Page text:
16th Sunday in Ordinary Time, Year C
Readings || Lecturas
Previous Years: 2016
Preached at Assumption Parish in Bellingham, WA
English Recording & Transcript
[00:00:03] We sometimes forget that the gospel writers are inherently editors. Jesus, in his three year public ministry, would have done so many things and said so many things that it would have been impossible to record all of them. Saint John himself says so in his gospel, impossible to record all of them. And so the gospel writers did have to edit. They had to make choices. What are we going to include? What are we not going to include? And in that editorial process, they probably also would have chosen some of the order of things – not to be untrue to the chronology of Jesus’s life, but when you have so many things to choose from, you can choose to put some things here and some things there. So in St. Luke’s Gospel, we have last week’s gospel, which is Jesus giving us the two great commandments and the parable of the Good Samaritan. And then we have this week’s Gospel of Jesus with Martha and Mary. In the Medieval Times, when they divided the Gospels into chapters and verses, they didn’t see fit to separate these. Somehow, very likely, Saint Luke has in his mind some kind of connection between the two. Well, I will offer for your consideration that the connection between the two that we can see is that last week was a summary of the Jewish law and this week is an application of the Jewish law.
[00:01:37] What do I mean? Well, first we have to remember Jesus is thoroughly Jewish. God gave us the Jewish law. That is equally the revelation of God. We can’t ignore the Old Testament. God gave us the Jewish law and that prepared the Jews for the Messiah. Jesus was intentionally born into a society completely formed by the law of the Old Testament. Jesus in another part of the Gospel says that He did not come to abolish the law, but to fulfill it. We can never put Jesus in opposition to the Jewish law. So last week, when we had our gospel, he didn’t say, Here are two commandments instead of the Jewish law. It was, in fact, a question of how would we summarize the Jewish law? And the summary he gave us is Love the Lord your God with all your heart, with all your soul, with all your mind, with all your strength and love your neighbor as yourself. Again, not in opposition to the Jewish law, but a summary of it. Everything in the Jewish law is oriented toward these two things. This is the hermeneutical key. This is the interpretive lens by which the Jewish law begins to make sense. All of the things in the Old Testament, again, cannot be set aside. They were necessary. And there’s nowhere in the Gospels that you’ll see Jesus violate the Jewish laws. But He gives us the summary to remind us why.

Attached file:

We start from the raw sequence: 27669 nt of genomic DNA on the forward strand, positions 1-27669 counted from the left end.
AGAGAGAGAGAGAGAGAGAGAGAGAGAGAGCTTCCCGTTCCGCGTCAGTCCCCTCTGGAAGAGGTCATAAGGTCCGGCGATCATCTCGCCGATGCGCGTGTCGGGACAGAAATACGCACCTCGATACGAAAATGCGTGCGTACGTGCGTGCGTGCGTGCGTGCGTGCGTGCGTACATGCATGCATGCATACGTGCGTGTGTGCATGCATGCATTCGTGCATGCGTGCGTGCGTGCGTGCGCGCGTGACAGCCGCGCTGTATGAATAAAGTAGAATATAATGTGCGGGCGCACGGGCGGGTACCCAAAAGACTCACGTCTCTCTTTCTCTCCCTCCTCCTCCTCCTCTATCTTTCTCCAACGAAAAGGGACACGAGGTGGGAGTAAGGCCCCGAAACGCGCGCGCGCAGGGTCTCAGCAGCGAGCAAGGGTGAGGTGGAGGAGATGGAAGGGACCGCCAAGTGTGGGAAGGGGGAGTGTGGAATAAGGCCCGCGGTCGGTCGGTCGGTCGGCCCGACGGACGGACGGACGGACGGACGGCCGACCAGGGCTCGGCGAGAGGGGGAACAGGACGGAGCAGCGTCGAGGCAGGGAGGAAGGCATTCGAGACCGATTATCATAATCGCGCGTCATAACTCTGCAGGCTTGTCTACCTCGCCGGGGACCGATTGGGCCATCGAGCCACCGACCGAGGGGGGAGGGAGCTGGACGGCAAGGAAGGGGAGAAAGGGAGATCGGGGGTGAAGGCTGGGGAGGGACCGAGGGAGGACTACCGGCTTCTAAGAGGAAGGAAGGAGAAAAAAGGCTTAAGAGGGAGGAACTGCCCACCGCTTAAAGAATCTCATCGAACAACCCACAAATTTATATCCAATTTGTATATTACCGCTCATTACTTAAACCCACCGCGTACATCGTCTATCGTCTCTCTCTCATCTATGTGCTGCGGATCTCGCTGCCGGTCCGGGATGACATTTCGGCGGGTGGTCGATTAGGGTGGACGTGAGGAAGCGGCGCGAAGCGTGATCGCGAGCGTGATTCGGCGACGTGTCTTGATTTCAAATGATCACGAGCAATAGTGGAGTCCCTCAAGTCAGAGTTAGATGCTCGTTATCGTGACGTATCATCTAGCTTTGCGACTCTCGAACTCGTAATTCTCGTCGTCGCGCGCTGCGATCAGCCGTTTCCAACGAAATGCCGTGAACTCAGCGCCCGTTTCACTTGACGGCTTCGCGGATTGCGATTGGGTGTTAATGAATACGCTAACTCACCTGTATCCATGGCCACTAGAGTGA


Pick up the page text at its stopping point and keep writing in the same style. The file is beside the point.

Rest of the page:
[00:03:07] At the time of Jesus it was very common to do all of the externals. They were very careful with the Old Testament law. The Pharisees, the scribes were incredibly careful to carry out each of the dictates. But his criticism of them throughout the Gospels is that they forgot why they were doing it. They did all the externals, but they forgot why. The summary of the law reminds us why. The purpose of the law is to love God. It teaches us how to love God and to love our neighbor. It teaches us what justice looks like in terms of our neighbor. We can stand there and we can say, I love God, but if we don’t do anything with that, how do we even know? We’re body and soul. We’re tangible beings. We have to carry out the things that we say. If you were to turn to your spouse and say, I love you and then ignore them for the rest of the day, they probably wouldn’t believe you. Similarly with God, I love God. How am I going to carry that out?
[00:04:12] We see that with Abraham in our first reading. He loves God, the Lord visits him – it’s an interesting interplay where they go between the singular and the plural, in the Hebrew we have the Lord visits Abraham, and then we talk about these three guys. Christians have always seen this as an Old Testament prefiguration of the doctrine of the Trinity – even so, God visits Abraham. Abraham loves God, but he doesn’t just stand there and say, Lord, I love you and then goes about his business. He says, Because I love God, I have to serve him. I have to bring him this meal. The Lord doesn’t need a meal from anybody. He can eat on His own. He doesn’t need food, but he brings him to this meal because he wants to carry it out. That’s the Jewish law. Jewish law is I love God, I’m in covenant with God, the Lord has saved me, I’m thankful for him, and so I’m going to offer sacrifice in the temple. I am going to follow these dictates that he gives me. It’s incredibly important. And then, of course, we love our neighbor, because if God loves somebody and we love God, then we’d better love the people that God loves and we love our neighbor by carrying out acts of justice for them. So last week was a summary of the law. It was the hermeneutical key. What is the purpose of the law?